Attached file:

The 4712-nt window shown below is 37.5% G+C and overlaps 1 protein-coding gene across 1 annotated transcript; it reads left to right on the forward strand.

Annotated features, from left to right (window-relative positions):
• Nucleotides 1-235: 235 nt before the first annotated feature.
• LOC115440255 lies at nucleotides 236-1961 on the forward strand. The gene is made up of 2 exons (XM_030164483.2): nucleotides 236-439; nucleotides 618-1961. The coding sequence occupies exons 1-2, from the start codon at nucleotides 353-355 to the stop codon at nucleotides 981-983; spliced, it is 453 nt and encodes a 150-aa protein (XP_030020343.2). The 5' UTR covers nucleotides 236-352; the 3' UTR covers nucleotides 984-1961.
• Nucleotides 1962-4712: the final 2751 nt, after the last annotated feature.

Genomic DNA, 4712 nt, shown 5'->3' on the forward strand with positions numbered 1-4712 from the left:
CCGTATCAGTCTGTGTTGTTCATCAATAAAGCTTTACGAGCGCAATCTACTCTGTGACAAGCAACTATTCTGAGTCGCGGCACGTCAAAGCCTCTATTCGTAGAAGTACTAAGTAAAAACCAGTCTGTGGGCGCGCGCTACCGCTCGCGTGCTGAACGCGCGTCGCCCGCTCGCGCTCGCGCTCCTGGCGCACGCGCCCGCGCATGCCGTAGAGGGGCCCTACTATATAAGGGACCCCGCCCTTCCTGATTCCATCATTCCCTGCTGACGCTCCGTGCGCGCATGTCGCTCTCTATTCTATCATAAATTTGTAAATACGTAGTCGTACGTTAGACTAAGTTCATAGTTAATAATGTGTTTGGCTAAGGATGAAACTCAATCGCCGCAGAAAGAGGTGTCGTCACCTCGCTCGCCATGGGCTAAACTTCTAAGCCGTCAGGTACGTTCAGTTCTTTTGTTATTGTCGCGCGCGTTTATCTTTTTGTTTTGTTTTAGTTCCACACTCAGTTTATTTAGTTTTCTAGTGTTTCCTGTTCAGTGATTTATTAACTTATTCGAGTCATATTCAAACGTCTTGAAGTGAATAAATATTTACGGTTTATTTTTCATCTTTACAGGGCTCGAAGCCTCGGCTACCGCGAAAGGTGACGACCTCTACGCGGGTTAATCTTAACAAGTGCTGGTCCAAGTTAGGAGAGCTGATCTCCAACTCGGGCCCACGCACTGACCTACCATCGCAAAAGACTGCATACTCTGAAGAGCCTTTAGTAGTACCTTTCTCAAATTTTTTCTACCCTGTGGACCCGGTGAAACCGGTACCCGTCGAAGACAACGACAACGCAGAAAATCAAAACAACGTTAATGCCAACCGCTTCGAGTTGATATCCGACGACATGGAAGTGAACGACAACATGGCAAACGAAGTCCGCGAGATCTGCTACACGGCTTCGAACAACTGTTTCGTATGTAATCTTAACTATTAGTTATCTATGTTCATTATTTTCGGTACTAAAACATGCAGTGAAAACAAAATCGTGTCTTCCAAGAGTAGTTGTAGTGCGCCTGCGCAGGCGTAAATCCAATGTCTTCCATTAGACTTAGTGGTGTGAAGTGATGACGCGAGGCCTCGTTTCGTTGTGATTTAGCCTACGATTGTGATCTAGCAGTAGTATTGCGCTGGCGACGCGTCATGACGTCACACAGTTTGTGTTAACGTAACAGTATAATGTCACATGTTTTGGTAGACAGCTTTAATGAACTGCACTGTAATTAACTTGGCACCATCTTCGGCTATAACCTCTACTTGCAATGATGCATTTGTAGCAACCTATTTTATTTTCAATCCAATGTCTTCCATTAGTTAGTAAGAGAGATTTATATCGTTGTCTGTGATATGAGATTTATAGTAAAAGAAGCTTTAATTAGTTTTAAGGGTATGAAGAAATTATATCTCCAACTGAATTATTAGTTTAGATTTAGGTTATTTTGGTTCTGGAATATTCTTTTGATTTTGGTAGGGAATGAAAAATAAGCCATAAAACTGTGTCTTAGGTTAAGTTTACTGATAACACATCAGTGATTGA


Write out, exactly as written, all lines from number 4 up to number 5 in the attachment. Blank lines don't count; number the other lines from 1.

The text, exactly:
• LOC115440255 lies at nucleotides 236-1961 on the forward strand. The gene is made up of 2 exons (XM_030164483.2): nucleotides 236-439; nucleotides 618-1961. The coding sequence occupies exons 1-2, from the start codon at nucleotides 353-355 to the stop codon at nucleotides 981-983; spliced, it is 453 nt and encodes a 150-aa protein (XP_030020343.2). The 5' UTR covers nucleotides 236-352; the 3' UTR covers nucleotides 984-1961.
• Nucleotides 1962-4712: the final 2751 nt, after the last annotated feature.